Turning to some additional financial detail in the quarter. SG&A expense was $45.3 million for the quarter. On an adjusted basis, SG&A was $39.7 million, down $10.5 million from the prior year quarter, which reflects the reduction of our overhead cost structure.

In the quarter, adjusted SG&A as a percentage of sales was 9.9%. Net interest expense for the quarter was $1.6 million compared to $2.1 million last year, which reflects the lower interest rate in the period.

During the quarter, we generated $39.8 million of cash in our operating activities from continuing operations. This includes the $48.5 million grant portion of the CARES Act funding and a net use of cash of $18.6 million, as we reduce the level of our accounts receivable financing program.

Excluding the CARES Act and accounts receivable financing program impacts, cash flow provided by operating activities from continuing operations was $9.9 million. Additionally, as we are focused on lowering our working capital, we were able to reduce inventory by $19 million during the quarter.

Also, we repaid $355 million of our revolving credit facility during the quarter. We had previously drawn the full balance as a precautionary measure.

Our net debt at quarter-end was $149.3 million and unrestricted cash was $107.7 million. Our balance sheet remains strong with net leverage of 1.1 times and availability under our revolver of approximately $355 million and we have no near-term maturities.

Thank you for your attention and I will now turn the call back over to John.

John M. HolmesPresident and Chief Executive Officer

Great. Thank you, Sean. In light of the current macro environment, we are pleased with our Q1 performance. Our Government business continues to be healthy, our cargo end markets continue to generate demand and our balance sheet remains strong.

As discussed on the Q4 call, given the uncertainty in the market, at this stage, we are not providing guidance for the rest of the year. Having said that, looking forward more generally, although, the trajectory of the recovery remains uncertain, we expect the aftermarket to recover faster than the OEM market.

Within the aftermarket, we expect used serviceable material, in which AAR is the global leader, to be prioritized by operators over higher cost alternatives. We also expect to see more material become available to support this demand as aircrafts are permanently retired and parted out. This, along with the maintenance deferrals occurring for both airframe and engine, should drive an increased need for services out of our Trading, Distribution and MRO businesses as the commercial market recovers.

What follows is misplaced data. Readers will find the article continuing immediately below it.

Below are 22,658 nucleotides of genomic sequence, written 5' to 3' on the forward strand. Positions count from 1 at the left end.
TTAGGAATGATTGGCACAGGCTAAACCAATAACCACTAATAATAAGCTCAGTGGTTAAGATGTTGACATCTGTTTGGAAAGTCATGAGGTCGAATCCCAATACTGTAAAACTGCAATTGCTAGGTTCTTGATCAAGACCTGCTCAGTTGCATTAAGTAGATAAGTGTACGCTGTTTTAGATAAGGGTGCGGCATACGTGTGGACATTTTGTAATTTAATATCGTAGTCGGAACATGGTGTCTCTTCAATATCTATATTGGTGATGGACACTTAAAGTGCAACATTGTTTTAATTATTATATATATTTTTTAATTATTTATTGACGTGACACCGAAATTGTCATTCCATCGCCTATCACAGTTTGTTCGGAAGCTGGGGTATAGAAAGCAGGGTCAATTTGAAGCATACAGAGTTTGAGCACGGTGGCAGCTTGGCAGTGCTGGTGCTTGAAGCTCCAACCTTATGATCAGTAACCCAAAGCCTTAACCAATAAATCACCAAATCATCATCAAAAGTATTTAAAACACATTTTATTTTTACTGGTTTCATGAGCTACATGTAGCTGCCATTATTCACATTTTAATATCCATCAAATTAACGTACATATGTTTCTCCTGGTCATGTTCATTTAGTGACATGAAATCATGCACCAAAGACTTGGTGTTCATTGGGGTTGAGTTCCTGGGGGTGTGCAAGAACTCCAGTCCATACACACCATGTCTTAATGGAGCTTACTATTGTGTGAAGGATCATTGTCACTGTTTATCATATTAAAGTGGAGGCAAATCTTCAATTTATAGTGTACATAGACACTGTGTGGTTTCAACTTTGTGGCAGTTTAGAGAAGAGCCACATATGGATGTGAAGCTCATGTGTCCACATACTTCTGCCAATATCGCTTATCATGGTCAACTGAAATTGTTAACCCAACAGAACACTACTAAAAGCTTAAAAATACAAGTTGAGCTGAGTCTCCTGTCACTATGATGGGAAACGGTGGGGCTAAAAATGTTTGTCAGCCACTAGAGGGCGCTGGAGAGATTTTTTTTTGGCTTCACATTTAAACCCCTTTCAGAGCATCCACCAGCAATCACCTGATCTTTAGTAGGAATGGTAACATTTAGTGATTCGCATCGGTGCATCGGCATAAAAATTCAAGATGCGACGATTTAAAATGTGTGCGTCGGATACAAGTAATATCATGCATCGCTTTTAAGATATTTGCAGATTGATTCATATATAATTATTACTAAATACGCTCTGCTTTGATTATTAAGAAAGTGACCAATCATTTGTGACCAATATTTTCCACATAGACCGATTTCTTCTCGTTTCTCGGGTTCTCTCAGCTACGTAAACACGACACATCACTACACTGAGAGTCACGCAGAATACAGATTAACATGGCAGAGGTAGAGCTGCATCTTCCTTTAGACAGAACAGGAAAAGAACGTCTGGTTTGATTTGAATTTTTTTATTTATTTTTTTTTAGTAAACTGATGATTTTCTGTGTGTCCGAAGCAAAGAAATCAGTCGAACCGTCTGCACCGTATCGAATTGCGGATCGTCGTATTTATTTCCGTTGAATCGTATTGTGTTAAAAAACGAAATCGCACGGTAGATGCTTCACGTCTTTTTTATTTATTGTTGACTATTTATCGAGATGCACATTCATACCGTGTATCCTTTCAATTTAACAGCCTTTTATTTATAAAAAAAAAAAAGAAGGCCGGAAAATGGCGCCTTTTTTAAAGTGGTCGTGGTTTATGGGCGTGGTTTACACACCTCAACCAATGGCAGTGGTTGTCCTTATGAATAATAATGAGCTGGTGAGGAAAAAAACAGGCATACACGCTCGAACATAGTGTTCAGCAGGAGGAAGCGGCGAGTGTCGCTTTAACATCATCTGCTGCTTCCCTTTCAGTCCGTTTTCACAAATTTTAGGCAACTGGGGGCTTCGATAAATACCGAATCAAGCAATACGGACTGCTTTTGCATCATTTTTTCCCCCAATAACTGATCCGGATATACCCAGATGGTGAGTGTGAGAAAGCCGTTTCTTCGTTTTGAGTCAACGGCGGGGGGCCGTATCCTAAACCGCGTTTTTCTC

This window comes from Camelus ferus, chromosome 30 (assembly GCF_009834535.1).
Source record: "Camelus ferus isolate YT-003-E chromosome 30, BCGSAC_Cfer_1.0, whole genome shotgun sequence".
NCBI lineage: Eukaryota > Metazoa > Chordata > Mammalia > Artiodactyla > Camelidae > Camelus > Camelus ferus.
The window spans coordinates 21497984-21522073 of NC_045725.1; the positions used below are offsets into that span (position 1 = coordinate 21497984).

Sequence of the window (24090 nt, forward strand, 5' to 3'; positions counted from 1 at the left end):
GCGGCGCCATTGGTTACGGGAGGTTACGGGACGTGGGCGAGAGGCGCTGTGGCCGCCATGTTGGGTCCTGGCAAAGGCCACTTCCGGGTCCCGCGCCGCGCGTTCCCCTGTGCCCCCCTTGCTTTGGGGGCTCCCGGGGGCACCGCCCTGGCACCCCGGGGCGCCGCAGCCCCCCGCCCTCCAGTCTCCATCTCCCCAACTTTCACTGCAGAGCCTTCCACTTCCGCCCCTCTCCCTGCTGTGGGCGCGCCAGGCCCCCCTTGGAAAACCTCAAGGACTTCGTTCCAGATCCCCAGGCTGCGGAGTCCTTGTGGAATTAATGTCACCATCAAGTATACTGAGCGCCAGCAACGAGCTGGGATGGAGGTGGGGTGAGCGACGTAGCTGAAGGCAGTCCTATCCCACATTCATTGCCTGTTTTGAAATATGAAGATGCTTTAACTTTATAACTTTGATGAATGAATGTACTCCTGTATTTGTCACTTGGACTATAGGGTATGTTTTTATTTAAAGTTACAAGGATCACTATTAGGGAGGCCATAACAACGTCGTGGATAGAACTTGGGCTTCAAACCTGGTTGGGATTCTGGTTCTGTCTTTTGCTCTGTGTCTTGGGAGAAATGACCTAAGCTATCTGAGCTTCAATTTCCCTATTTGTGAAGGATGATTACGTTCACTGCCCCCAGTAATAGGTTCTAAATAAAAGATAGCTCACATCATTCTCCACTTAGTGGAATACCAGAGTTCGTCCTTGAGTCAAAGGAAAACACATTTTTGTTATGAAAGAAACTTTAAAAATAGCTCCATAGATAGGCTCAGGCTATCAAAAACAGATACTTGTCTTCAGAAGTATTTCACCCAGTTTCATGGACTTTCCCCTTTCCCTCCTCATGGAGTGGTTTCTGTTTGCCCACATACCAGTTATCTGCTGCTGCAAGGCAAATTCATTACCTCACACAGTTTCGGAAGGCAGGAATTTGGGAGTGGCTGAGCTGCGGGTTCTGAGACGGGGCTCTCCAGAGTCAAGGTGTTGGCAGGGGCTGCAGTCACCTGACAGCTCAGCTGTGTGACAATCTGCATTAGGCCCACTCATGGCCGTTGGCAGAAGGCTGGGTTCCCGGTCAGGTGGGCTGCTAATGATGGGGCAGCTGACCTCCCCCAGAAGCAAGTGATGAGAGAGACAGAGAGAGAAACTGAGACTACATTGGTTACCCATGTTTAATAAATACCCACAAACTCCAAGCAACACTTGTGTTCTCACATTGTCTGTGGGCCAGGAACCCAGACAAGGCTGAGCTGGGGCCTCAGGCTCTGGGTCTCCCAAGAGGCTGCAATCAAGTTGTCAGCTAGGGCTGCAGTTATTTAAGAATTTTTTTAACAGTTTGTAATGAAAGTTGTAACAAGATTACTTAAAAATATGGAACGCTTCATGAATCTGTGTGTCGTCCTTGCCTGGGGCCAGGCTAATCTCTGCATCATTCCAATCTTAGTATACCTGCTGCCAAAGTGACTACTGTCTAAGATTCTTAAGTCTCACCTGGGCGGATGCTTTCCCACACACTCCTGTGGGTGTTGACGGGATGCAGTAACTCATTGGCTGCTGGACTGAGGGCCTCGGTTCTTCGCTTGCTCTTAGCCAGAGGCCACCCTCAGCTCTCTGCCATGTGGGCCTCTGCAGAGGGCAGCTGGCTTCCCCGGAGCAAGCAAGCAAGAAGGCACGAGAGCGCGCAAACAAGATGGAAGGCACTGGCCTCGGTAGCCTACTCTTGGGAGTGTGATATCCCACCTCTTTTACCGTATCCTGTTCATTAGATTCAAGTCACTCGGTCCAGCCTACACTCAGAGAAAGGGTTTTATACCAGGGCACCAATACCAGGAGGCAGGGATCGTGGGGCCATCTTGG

While the timing of the recovery is unknown, we believe that the actions we have taken and are continuing to take to adjust our cost structure and reposition our portfolio, combined with the strength of our team, the airlines’ need for lower cost solutions and our balance sheet, uniquely position us to benefit from an eventual return of demand and to emerge an even stronger and more profitable company.

With that, I’d like to turn it back over to the operator for questions.

Questions and Answers:

Operator

Thank you. [Operator Instructions] And our first question comes from Robert Spingarn from Credit Suisse.

Robert SpingarnCredit Suisse — Analyst

Hey, good afternoon.

John M. HolmesPresident and Chief Executive Officer

Hey, Rob. How are you?

Robert SpingarnCredit Suisse — Analyst

Good. Thanks. Thanks, John and Sean. Couple of questions. So, you mentioned that you are encouraged and you’re seeing some positives. Could you talk a little bit, John, about the volumes as they progressed in the various businesses, but primarily just commercial overall through the quarter-by-month? And should I interpret your comments, you’re more bullish now at this point than you were three months ago?

John M. HolmesPresident and Chief Executive Officer

Sure. Yes, let me — I’ll talk through the businesses. Thinking about the parts business — trading and distribution — we did see relatively consistent performance from each of those businesses in terms of order volume, each month during the quarter.

MRO did improve through the quarter. And August, for example, was a better month than June. We expect MRO to improve from the Q1 level as we head into Q2.

What we meant by being encouraged is — yes, as we sat here three months ago, we didn’t have clear visibility, and I would say had lower expectations of the MRO loading that we expected to see in the second quarter as we head into the fall and in the winter. And so far, the indications from our customers are better than we expected at the beginning of Q1.

Robert SpingarnCredit Suisse — Analyst

Is there any way to quantify the loading in MRO in terms of the percentage, utilization of your Hanger capacity, let’s say, in the fiscal one versus what you’re expecting in fiscal two and so on?

John M. HolmesPresident and Chief Executive Officer

I would say that we certainly look at it in terms of labor hours that we produced. Q2 will be a better quarter in that regard than Q1, but still well below what we produced a year ago. Beyond that, at this point, I wouldn’t want to give any specifics.